An evening of rollicking fun at Sarasota Opera's season opener.
As welcome as the cooler, drier breezes of fall, Donizetti’s “Don Pasquale” arrived on the stage of the Sarasota Opera House Friday night for its first visit.
Greeted by a near-capacity house, this new production is a wonderful relief from the quadrennial cacophony of speeches and rallies.
The story is an old one: Don Pasquale, a rich older bachelor, disinherits his nephew to take a young bride, is thwarted by a plot to marry what he believes to be a sweet young thing from a convent, only to be duped into thinking that she is the exact opposite, a shrewish extravagant bully, turning Pasquale’s life upside down. Then, while reality is waiting to surface, more minor complications arise, in true Comedia dell’arte tradition. But of course, all ends well with happiness and forgiveness all around.
The opera, which premiered in Paris in 1843, is considered the last of the great buffo operas. It is a treasure trove of melody with all the champagne bubbles of a Rossini opera as well as Donizetti’s lilting waltz tunes, setting the stage for Offenbach’s later comic operas.
Written for four of the great singers of that time, “Don Pasquale” has big vocal demands in every role — and Sarasota Opera’s singers certainly rose to the challenge. Marco Nistico was singing his first Pasquale, and even though he lacked a bit of basso heft in his hearty baritone, he was completely convincing as the old codger.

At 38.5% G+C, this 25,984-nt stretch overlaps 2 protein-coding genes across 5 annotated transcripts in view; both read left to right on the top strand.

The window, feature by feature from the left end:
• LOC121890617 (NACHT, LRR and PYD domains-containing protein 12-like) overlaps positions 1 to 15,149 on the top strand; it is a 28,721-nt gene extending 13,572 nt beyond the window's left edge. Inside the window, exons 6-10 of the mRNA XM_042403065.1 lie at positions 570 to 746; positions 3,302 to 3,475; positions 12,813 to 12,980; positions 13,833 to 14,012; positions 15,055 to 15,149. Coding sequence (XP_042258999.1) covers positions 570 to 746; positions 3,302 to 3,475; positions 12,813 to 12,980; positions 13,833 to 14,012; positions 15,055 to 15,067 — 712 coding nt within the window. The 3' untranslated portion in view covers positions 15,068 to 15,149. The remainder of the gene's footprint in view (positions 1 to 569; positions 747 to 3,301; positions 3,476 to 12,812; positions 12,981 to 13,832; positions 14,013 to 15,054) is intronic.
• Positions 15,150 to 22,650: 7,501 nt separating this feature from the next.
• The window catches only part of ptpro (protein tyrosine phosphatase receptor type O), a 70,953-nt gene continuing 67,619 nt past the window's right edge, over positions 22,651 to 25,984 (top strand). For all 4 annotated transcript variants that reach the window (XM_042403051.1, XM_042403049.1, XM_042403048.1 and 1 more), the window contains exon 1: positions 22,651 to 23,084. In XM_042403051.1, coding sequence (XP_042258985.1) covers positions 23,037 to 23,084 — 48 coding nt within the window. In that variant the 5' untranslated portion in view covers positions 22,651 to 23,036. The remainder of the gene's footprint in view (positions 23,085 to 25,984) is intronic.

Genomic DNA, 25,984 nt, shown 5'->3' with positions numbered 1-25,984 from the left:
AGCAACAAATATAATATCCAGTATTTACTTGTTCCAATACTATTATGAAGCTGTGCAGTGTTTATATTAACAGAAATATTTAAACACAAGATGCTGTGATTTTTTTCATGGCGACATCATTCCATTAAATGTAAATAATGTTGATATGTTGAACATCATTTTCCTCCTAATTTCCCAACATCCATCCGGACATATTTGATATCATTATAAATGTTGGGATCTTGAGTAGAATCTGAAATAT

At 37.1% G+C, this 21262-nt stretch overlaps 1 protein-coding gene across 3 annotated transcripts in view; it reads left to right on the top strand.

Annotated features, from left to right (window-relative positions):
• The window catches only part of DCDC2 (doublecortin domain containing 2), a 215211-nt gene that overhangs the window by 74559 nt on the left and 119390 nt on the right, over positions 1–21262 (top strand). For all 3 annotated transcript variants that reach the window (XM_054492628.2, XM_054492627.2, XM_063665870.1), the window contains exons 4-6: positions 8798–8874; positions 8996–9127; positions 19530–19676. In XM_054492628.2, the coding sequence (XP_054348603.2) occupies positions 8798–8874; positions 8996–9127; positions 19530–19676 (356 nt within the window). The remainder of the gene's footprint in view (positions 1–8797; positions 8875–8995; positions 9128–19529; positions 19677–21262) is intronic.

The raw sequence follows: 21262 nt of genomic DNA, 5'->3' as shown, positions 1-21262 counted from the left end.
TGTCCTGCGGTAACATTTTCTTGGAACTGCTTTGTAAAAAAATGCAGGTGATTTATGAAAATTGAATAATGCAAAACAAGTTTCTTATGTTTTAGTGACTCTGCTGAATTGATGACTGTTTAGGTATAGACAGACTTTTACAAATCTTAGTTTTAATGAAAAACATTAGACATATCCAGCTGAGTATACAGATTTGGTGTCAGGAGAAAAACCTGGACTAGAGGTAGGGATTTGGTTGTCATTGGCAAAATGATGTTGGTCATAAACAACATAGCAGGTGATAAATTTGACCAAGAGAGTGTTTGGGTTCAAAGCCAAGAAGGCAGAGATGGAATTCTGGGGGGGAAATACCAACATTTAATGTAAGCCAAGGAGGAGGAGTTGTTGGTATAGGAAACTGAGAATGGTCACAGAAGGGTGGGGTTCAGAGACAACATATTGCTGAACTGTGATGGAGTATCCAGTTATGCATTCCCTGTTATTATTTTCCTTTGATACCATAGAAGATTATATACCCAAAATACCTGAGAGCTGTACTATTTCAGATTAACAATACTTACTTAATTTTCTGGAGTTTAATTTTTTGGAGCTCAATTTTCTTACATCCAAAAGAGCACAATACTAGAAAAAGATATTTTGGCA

As Ernesto, Hak Soo Kim’s tenor is both darker and fuller than in his earlier appearances here and was a delight to hear, especially the offstage serenade with harp that opens the final scene. Baritone Gideon Dabi was big of voice and gesture as Dr. Malatesta — the engineer of the plot to dupe Pasquale — in his beautifully sung aria and duets with Norina and Pasquale. Both Dabi and Nistico were outstanding in the machine-gun patter of their Act 3 duet, which received a welcome encore — cleverly added to the staging.
Angela Mortellaro as Norina virtually dominated every scene she was in, from her opening scene and aria, beautifully sung with a lovely solid and secure sound and coloratura and high notes to burn, to the duets with Malatesta and Pasquale, and all the ensembles, once again showing the excellence of the singers of Sarasota Opera.
All the stage goings on were skillfully planned and staged by Stephanie Sundine, and her singing actors (or acting singers) were completely convincing, especially Nistico — a slim man padded to be portly.
The Sarasota Orchestra was in the pit and played flawlessly for the knowledgable conducting of Victor DeRenzi. Especially outstanding were the solos of Natalie Helm, cello, Michael Dobrinksi, trumpet, and harpist Shelly Du. No credit was listed for the design of the excellent set, which was lighted by Ken Yunker with his usual flair, enhancing the fine period costumes of Howard Tsvi Kaplan and Audrey Bernardin’s wigs and makeup.
Excellent subtitles were provided by Words for Music, and the final line of the opera, “Old men who marry are not very smart,” elicited laughter from the audience, which had indeed experienced an evening of rollicking and roaring fun.
The presentation and singing of Opera Buffa are indeed tough animals to tame, since there is such a fine line between overacting, oversinging, and “just right,” but this production of “Don Pasquale” by the Sarasota Opera comes pretty darn close — as close as you’re going to see for a long time. And “Pasquale” is here until Nov. 13.